• Everything seems new and exciting 
  • Your attraction is rooted in passion 
  • You feel insecure and constantly question whether they like you, too 

What is Love

Let’s move on to the definition of love, which Merriam-Webster dictionary defines as a “strong affection for another arising out of kinship or personal ties.” According to this explanation, love differs from infatuation in that there is actually something on which to base that attraction. 

If we ask for Sternberg’s thoughts, he says “consummate love” is the “complete form of love,” in which the relationship has all three elements, intimacy, passion, and commitment, representing the perfect balance. Basically, when it comes to the different types of love, consummate love is like nirvana—the state most couples strive to achieve. 

When comparing love vs. infatuation, love is much slower. Rather than the frenzy that infatuation ignites, love makes you feel calm, stable, and supported. Love is also selfless—you want whatever is best for them, even if it doesn’t always fall in your favor. This is a stark contrast to the feeling of infatuation, in which you want what is best for that person—only if it means being with you. 

As for the physical and sexual attraction you experience with infatuation, these are present with love, too, but a loving relationship tends to thrive more on the personal bond you’ve created. This person is more than just a pretty face; you also appreciate the beauty of their mind, heart, and soul. In short, love is a feeling of mutual trust and connectedness. 

Now, just as there are physical elements of infatuation, there’s a physical side of love, too. When you begin to fall in love, increased oxytocin levels may be at play, as they help foster strong social connections and feelings of trust and cooperation. Also, while an early surge of dopamine may have contributed to your initial infatuation, continued high dopamine levels may suggest you’re actually experiencing the “L-word.”

Signs of Being in Love:

It’s difficult putting into words what exactly love is, but if you’re experiencing the following, it may be a sign you’ve officially fallen in love:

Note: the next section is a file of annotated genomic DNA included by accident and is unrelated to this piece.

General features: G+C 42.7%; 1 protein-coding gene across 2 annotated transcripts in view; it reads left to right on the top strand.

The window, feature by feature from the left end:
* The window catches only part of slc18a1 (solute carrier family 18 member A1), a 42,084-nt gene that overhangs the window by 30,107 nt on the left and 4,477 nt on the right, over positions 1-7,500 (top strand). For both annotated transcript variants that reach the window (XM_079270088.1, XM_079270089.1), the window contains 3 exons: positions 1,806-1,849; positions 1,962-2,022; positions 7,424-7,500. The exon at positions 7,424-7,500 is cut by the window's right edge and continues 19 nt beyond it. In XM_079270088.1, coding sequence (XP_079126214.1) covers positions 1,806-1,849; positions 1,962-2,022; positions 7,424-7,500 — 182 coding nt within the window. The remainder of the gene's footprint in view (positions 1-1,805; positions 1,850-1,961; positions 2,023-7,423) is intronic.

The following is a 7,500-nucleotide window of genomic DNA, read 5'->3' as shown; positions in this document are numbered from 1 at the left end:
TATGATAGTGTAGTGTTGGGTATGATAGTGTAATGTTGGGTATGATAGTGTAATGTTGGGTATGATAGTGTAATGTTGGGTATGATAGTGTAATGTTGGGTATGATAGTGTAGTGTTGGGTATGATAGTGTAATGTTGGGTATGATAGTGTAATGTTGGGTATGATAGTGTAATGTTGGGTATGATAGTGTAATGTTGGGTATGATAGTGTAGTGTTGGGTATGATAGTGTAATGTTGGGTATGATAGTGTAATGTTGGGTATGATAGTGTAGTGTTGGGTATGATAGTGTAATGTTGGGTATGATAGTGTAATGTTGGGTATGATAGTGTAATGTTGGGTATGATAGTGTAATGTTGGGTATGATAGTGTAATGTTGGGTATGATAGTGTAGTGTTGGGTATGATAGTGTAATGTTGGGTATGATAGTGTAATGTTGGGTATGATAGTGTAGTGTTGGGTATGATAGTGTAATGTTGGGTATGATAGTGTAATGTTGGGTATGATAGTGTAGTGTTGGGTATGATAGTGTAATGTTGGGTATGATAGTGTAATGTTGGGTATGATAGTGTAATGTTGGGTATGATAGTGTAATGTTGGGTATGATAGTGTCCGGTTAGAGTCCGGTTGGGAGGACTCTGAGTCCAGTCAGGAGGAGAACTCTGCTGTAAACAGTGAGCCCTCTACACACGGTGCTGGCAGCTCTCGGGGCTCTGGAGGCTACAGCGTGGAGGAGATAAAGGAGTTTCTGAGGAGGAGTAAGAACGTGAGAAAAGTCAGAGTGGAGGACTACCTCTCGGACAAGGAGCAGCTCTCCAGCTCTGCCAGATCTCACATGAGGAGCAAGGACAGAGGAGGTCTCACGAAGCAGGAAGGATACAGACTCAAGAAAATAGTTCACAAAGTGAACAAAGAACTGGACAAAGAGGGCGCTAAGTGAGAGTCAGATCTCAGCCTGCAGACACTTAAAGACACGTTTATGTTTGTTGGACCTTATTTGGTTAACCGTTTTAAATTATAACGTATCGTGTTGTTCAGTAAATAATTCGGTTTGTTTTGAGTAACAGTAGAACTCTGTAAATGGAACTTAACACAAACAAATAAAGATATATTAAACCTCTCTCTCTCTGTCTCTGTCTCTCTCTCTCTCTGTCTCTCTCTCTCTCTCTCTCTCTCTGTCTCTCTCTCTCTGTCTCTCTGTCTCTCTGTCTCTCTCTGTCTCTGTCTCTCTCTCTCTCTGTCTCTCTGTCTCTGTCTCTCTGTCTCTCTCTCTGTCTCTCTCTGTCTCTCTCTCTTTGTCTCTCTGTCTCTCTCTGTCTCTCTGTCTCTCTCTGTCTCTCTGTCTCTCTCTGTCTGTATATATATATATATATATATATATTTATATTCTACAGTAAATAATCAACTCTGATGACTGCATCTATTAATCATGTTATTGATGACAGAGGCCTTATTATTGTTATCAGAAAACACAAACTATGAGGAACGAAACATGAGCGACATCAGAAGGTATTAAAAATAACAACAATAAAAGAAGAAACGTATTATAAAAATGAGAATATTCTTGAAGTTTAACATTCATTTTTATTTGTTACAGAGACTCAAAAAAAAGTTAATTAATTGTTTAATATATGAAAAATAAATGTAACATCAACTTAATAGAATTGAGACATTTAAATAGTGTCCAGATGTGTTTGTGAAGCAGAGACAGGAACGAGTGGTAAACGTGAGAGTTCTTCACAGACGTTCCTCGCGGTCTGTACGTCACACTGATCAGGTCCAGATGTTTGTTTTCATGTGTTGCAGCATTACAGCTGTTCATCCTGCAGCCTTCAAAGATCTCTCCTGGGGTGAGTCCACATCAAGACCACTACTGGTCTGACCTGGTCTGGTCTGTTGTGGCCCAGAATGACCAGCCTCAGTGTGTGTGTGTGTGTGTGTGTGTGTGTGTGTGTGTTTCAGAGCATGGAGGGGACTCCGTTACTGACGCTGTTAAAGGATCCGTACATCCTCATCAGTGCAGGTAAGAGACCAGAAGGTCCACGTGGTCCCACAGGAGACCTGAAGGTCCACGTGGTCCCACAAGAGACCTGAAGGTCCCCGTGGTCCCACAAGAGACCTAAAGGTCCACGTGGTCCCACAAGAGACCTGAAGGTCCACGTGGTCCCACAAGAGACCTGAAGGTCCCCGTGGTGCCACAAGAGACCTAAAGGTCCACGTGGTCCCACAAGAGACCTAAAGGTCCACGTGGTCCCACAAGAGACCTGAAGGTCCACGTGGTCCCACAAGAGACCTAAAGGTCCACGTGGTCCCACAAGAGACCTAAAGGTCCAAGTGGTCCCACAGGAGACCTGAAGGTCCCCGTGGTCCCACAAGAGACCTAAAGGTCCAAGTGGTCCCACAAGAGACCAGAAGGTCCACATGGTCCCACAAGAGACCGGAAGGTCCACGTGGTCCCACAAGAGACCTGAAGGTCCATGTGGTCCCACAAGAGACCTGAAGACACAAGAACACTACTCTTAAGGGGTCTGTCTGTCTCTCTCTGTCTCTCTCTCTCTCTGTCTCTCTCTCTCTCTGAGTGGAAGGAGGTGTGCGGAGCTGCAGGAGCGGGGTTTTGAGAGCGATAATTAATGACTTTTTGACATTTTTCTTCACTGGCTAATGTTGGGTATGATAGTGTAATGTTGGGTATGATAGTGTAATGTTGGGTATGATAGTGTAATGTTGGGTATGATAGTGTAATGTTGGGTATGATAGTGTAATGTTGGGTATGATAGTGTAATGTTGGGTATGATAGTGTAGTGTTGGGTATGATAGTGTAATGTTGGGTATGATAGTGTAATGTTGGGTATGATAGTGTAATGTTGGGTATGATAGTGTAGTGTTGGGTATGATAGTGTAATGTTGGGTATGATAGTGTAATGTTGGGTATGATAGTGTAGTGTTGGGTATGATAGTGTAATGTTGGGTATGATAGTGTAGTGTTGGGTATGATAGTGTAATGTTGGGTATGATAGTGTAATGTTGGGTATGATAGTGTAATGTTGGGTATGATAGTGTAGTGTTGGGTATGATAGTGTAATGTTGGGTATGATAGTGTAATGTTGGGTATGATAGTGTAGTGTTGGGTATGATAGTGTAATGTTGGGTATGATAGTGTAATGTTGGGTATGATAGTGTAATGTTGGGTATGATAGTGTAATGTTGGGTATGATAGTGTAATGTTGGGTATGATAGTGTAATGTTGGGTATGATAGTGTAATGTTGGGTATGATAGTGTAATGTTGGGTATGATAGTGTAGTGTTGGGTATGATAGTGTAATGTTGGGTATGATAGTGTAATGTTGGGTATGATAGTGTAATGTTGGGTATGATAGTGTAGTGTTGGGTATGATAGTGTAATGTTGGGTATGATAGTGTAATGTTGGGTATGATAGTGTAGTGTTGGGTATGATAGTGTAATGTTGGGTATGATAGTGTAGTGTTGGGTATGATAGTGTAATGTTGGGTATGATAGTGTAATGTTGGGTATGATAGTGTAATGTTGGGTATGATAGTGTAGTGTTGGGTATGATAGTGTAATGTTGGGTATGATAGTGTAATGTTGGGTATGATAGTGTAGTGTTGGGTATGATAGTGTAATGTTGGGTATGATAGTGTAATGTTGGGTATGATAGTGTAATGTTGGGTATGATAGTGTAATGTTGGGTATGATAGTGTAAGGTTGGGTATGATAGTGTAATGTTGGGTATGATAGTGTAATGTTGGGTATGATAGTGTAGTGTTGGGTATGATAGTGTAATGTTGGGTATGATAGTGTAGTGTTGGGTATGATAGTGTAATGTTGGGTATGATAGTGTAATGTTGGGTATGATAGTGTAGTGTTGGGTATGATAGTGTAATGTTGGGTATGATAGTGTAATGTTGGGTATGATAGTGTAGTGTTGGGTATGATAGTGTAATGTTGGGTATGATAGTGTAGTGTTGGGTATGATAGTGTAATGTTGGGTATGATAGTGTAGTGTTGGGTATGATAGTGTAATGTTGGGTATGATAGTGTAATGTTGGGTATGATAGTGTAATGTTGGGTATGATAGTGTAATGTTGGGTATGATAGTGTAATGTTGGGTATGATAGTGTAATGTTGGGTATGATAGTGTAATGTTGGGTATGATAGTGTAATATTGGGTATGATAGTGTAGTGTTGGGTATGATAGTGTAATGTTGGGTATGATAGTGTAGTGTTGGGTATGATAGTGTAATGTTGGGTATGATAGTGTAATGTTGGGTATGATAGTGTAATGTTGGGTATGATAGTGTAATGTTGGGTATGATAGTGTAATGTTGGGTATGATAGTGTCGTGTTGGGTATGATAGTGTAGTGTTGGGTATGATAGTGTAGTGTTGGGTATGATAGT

• You feel safe, content, and secure with this person 
  • You care for them on a deeply personal level 
  • You share a deep connection that goes beyond just physical attraction
  • You understand and accept their flaws and don’t expect them to be perfect 
  • Being intimate together isn’t the crux of your relationship
  • Your relationship is built on trust and honesty 
  • Your feelings and relationship have slowly grown over time 
  • You want the best for them no matter what
  • Your relationship has a balance of intimacy, passion, and commitment,

So, what about love vs. lust? Lust is usually described as that initial spark or intense feeling of sexual desire when first meeting someone. Typically, first comes lust; then comes infatuation. Infatuation is the phase in which you begin acting upon that lust, whether that means spending more time with that person or exploring a potential relationship with them.

Turning Infatuation into Love

Is it possible to turn an infatuation into love? Yes, sometimes! If you want to move your relationship out of the infatuation phase toward some semblance of love, we recommend taking the time to actually get to know this person. Instead of focusing on what you like about their outward physical appearance, dig a little deeper to see what you like about them on a more personal level. Who are they, and what do they stand for? 

To do this, start by spending more time together. Instead of hanging out in the bedroom, go for a hike or check out a new museum exhibit. And instead of texting, talk on the phone. Focus on holding in-depth conversations, asking questions, and discovering their interests, goals, and fears. What are they passionate about? And what plans do they have for the future? 

As your bond grows and you form a deeper connection, you might find you’re more compatible than you thought or just not that interested anymore. Knowing this can give you a better idea of whether falling in love with them is possible and if you even what to move in that direction. 

Remember, feelings of attraction can be confusing, and that’s ok! After all, a big part of falling in love involves navigating through those complicated emotions until you find yourself in that perfect unison of intimacy, passion, and commitment.